Allied to IJIR is the International Academy of Intercultural Research (IAIR). Landis was a charter fellow and the founding president (1997-2005) of the Academy. Under his leadership, IAIR grew from a largely US-based organization to a professional academy of over 200 researchers from more than 20 countries. Past biennial conferences have been held in the United States, Taiwan, the Netherlands, and Singapore. In recognition of his contributions to the discipline and organization, the International Academy of Intercultural Research presented Dr. Landis with a Lifetime Achievement Award in 2007. Landis is the Founding Fellow and President of IAIR, he is a fellow of the APA, the Society for the Psychological Study of Social Issues, the East West Center, and a charter fellow of American Psychological Society.

Landis has influenced intercultural research by training researchers who have made distinguished scholarly contributions to the field. He has directed and served on countless dissertations and master theses, and his students, many of them international students, have gone on to academic and other research institutions. In addition, Landis has served as an external examiner for many students at universities outside of the United States. Despite formally retiring from the University of Mississippi, Dr. Landis continues to be a strong advocate of international relations in psychology and actively supports international collaboration.

John Thoburn, PhD, ABPPAPA has awarded the 2012 International Humanitarian Award to John Thoburn, PhD, ABPP, for his extraordinary humanitarian service and promotion of mental wellbeing among underserved populations around the world. Currently an associate professor of clinical psychology at Seattle Pacific University, Thoburn was first introduced to the field of international and disaster psychology as a graduate student in the late 1980s when he was among a group invited to Uganda shortly after the end of its 12-year civil war. Thoburn, his mentor, and a classmate taught traumatology skills to a group of priests, who then took the skills to their respective villages. This was his introduction to the idea of training local volunteers in mental health support. Since that time, he has focused on developing structures and culturally relevant curricula for training indigenous volunteers in psychological first aid.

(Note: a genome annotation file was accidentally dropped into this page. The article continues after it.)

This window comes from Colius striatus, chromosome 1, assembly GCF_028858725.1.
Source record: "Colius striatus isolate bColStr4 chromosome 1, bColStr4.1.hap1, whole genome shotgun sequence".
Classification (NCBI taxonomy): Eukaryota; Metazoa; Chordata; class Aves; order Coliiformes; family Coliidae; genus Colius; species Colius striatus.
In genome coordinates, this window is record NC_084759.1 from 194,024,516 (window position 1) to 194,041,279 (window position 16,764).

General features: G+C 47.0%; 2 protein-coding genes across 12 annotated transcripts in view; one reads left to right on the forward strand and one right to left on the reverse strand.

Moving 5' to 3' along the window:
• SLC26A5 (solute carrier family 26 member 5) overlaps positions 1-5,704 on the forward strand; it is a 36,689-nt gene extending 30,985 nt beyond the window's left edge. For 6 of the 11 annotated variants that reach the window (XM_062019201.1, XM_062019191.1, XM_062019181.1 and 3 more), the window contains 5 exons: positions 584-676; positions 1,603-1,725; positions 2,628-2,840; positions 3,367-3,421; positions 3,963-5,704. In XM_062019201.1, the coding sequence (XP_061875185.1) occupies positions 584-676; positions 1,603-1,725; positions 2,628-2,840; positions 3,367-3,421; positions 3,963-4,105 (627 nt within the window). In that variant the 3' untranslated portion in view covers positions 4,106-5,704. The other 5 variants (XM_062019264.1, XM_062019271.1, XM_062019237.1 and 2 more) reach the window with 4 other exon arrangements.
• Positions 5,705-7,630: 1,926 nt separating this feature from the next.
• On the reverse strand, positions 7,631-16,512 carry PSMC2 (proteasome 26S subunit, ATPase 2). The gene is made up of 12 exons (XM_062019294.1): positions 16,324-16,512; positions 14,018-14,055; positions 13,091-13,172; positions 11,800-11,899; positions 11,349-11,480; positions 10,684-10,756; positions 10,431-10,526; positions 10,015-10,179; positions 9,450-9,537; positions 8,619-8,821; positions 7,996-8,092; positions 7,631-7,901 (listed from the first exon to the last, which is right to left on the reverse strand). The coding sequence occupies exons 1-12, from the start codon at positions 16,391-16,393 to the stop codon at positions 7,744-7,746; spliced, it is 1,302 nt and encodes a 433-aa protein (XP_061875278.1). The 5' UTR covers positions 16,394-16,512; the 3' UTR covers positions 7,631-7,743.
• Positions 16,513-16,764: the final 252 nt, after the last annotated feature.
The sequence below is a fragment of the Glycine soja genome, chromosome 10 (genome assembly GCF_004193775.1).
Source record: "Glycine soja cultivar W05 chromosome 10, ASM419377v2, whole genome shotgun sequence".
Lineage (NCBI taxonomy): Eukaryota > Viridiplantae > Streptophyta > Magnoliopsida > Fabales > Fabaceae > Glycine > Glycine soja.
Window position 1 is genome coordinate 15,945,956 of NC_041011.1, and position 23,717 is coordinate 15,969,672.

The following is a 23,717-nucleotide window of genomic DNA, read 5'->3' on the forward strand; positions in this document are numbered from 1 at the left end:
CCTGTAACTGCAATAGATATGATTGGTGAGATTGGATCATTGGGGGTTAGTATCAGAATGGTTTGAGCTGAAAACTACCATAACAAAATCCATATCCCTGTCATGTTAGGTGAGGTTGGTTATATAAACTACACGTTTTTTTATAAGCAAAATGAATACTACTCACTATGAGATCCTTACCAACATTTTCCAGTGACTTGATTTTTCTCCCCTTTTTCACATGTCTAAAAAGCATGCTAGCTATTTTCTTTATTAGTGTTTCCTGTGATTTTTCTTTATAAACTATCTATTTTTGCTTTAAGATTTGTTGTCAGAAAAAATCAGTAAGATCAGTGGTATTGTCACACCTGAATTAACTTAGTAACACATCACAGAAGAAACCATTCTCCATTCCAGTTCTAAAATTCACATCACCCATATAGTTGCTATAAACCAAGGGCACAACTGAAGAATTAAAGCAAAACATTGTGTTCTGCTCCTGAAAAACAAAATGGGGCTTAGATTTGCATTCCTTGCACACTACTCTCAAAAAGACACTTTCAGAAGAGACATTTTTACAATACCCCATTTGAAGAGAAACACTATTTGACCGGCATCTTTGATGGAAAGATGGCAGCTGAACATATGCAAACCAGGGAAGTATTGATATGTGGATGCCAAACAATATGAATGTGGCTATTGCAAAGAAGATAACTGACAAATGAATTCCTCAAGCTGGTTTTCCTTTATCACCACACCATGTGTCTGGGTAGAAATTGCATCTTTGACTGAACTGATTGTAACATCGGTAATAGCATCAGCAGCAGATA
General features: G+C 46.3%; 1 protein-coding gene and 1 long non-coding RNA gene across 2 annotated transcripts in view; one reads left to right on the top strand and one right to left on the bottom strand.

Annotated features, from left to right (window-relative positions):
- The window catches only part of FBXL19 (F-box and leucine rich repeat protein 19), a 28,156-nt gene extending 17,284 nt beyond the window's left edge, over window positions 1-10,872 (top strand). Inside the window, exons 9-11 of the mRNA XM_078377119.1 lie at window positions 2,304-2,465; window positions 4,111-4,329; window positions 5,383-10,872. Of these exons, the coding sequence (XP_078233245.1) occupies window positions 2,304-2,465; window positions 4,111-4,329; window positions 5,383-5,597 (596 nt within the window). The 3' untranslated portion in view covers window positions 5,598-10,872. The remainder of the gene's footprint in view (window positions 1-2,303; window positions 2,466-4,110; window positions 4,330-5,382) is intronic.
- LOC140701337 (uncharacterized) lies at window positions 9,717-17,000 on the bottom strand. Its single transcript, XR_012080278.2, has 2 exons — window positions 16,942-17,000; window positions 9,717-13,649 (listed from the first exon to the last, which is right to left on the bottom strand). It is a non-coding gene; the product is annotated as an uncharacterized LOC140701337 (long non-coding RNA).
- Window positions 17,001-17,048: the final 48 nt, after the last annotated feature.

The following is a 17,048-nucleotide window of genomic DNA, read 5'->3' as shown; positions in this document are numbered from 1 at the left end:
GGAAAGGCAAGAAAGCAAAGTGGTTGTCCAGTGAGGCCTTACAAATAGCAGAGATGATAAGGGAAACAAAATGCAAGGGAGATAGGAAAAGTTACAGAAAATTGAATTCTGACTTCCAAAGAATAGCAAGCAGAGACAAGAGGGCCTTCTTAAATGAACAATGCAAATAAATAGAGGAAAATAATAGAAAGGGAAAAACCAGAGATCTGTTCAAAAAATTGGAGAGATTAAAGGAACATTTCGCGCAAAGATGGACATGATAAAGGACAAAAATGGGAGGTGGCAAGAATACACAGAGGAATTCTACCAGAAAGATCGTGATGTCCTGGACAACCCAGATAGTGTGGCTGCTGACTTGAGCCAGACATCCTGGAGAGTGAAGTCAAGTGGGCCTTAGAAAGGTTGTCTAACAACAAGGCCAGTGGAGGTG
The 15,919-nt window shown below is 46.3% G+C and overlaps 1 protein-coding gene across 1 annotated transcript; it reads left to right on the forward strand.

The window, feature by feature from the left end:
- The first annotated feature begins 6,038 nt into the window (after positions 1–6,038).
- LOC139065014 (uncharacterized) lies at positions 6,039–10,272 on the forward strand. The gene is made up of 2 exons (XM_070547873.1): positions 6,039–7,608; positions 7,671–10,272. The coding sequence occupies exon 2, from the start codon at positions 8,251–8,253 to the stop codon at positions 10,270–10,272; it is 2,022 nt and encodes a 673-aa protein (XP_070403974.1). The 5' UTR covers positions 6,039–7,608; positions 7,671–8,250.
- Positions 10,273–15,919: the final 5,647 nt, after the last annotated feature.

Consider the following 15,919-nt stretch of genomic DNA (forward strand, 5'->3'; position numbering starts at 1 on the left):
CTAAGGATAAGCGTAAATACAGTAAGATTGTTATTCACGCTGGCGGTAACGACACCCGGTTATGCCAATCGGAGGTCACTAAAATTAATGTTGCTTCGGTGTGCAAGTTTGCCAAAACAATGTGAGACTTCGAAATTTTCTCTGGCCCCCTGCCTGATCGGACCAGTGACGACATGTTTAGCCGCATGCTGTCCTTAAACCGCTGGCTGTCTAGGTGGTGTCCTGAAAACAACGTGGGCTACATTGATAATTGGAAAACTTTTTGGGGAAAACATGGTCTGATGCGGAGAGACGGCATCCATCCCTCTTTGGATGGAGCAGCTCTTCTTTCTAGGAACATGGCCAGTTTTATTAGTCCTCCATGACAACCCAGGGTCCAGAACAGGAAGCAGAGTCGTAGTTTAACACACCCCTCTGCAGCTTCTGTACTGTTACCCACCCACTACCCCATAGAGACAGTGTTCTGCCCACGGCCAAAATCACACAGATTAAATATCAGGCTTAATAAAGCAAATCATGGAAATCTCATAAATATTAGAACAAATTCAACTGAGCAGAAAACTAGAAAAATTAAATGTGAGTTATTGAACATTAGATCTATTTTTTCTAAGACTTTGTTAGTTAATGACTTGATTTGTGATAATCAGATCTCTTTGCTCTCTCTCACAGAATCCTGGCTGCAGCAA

For nearly 25 years, often at his own personal risk and expense, he has promoted the psychological welfare of individuals and groups in Uganda, Bosnia, Sri Lanka, China and Haiti, as well as in the United States after Hurricane Katrina. He has been highly flexible and adaptive in his approach to training service providers and trainers, and rather than merely providing direct materials, he has created an extensive cadre of individuals around the world who possess disaster relief skills and who in turn, provide services and train others.

Dr. Thoburn has brought his psychological expertise in systems theory and trauma to some of the worst manmade and natural disaster-affected areas of the world, and has personally endured direct threats to his personal safety and wellbeing through extremes of climate, hostile threats, rampant disease, and difficult living conditions. He has nevertheless succeeded in sensitively navigating the various cultural aspects of the many groups and areas where he has worked, and shown a high degree of competence while generating the respect of those with many different languages and traditions.

Thoburn‘s most recent work has been in Haiti where he and his students and colleagues developed a mental health support team curriculum to train indigenous and expatriate volunteers in mental health support and triage. They trained around 250 people in basic, advanced, and trained trainer trainings. The first trainings were with Love for Haiti, a group of medical providers including doctors, nurses, dentists and psychologists. Indigenous volunteers were trained in mental health support to provide for friends and family, as were a dozen trained trainers.

Dr. Thoburn is a member of APA‘s ad hoc advisory group for APA‘s response to international disasters, chaired by Dr. Gerard Jacobs. He is a Fellow and past president of Division 43—The Society for Family Psychology, and a representative on the ABPP Board of Trustees.